Patent Protection for AI in the UK – did it just get easier?

Kate Harkness

Patent Protection for AI in the UK did it just get easier

Artificial intelligence (AI) is making waves in every area of business, and intellectual property is no exception. Many countries are in agreement that AI-generated art and literature is not protected by copyright, and courts have rejected the concept put forward in the DABUS cases that an idea devised by an AI can be patented (the UK Supreme Court decision on this is eagerly awaited).

But the extent to which an AI itself is patentable varies across jurisdictions, because of differences in the examination of computer-implemented inventions, and it has often been difficult to obtain protection in the UK. Last week a judgement has been handed down from the English High Court that could completely change that.

Protecting computer-implemented inventions

The law in the UK on patenting computer-implemented inventions has been settled for many years. While the UK Patents Act 1977 states that “computer programs as such” are excluded from patentability, it is possible to protect software if it can be shown that the contribution made by the invention has a technical effect. The question of “what is technical” is the point on which many a patent attorney’s arguments have hinged, but it is generally the case that something additional and external to the computer program is required.

The UK Intellectual Property Office (UKIPO) considers an AI to be, basically, a type of computer program, and therefore examines AI-implemented inventions using the same principles. To be patentable, the AI must have a technical effect on a process or problem that is external to itself. However, the UKIPO may have to change this position, following the Emotional Perception judgement.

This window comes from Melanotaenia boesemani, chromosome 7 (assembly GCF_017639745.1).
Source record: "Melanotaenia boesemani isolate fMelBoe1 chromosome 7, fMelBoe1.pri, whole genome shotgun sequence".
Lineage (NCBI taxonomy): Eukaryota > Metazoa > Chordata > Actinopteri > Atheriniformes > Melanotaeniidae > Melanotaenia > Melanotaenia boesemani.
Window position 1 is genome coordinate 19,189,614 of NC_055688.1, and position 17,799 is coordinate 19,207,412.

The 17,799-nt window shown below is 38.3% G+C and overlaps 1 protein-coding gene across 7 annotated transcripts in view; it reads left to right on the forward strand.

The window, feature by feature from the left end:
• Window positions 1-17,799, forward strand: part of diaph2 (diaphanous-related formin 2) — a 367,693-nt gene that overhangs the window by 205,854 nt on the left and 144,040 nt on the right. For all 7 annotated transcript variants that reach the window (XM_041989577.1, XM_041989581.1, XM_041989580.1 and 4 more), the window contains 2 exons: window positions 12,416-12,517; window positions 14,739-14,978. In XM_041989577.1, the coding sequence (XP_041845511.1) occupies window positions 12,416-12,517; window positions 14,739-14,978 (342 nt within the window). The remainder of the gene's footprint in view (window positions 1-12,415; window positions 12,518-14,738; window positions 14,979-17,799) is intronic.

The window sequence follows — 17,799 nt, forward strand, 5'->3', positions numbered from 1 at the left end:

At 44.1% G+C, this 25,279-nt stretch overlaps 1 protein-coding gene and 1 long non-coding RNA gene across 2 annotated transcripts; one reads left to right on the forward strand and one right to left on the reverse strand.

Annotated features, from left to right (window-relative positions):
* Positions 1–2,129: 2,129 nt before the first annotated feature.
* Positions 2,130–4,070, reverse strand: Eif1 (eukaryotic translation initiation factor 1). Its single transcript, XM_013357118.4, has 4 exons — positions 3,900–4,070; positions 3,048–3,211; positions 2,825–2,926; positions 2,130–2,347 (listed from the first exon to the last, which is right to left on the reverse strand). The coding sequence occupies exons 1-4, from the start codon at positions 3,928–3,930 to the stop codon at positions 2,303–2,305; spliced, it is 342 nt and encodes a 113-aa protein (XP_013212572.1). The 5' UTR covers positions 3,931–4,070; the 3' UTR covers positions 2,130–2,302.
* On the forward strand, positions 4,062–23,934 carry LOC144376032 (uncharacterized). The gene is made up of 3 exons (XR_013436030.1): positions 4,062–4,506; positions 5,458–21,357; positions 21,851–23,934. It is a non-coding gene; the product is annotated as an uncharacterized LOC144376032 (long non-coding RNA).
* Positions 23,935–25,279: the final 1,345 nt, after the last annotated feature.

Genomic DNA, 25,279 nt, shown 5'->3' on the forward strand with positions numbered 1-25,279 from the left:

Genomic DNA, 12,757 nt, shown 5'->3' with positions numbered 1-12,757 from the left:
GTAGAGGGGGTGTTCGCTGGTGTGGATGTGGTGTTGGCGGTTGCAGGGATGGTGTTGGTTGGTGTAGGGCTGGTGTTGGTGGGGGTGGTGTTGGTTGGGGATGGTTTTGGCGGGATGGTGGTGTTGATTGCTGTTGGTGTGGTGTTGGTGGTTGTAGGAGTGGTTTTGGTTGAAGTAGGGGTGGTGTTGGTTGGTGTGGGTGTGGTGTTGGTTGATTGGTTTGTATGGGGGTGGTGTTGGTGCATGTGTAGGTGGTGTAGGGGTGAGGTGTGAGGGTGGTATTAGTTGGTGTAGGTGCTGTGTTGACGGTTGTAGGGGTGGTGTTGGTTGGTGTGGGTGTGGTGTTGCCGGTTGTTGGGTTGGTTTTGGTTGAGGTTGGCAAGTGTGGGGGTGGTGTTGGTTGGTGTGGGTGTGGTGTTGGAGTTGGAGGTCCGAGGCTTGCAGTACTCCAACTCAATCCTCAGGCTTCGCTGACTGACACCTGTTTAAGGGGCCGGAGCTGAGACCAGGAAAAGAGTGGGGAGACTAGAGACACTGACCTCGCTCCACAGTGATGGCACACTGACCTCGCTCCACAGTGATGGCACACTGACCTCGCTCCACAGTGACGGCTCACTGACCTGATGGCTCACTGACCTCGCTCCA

Emotional Perception AI Ltd v Comptroller-General

Emotional Perception AI Ltd filed a patent application that claims training an artificial neural network (ANN) to perceive semantic similarity or dissimilarity between media files, and then using the trained ANN to identify files that are similar to a given file. The UKIPO rejected the application as unpatentable, stating that the contribution of the invention related wholly to a computer program.

However, on appeal the judge found that the ANN is not a computer program; rather, it is operating at a different level from the software, in the same way as a hardware-implemented ANN. Further, he found that the production of an ANN may itself be a technical effect sufficient to overcome the patentability hurdle.

Protecting your AI inventions

This case opens the door to much broader protection of AI in the UK. Talk to our specialised and experienced attorneys at Murgitroyd about protecting your innovations.

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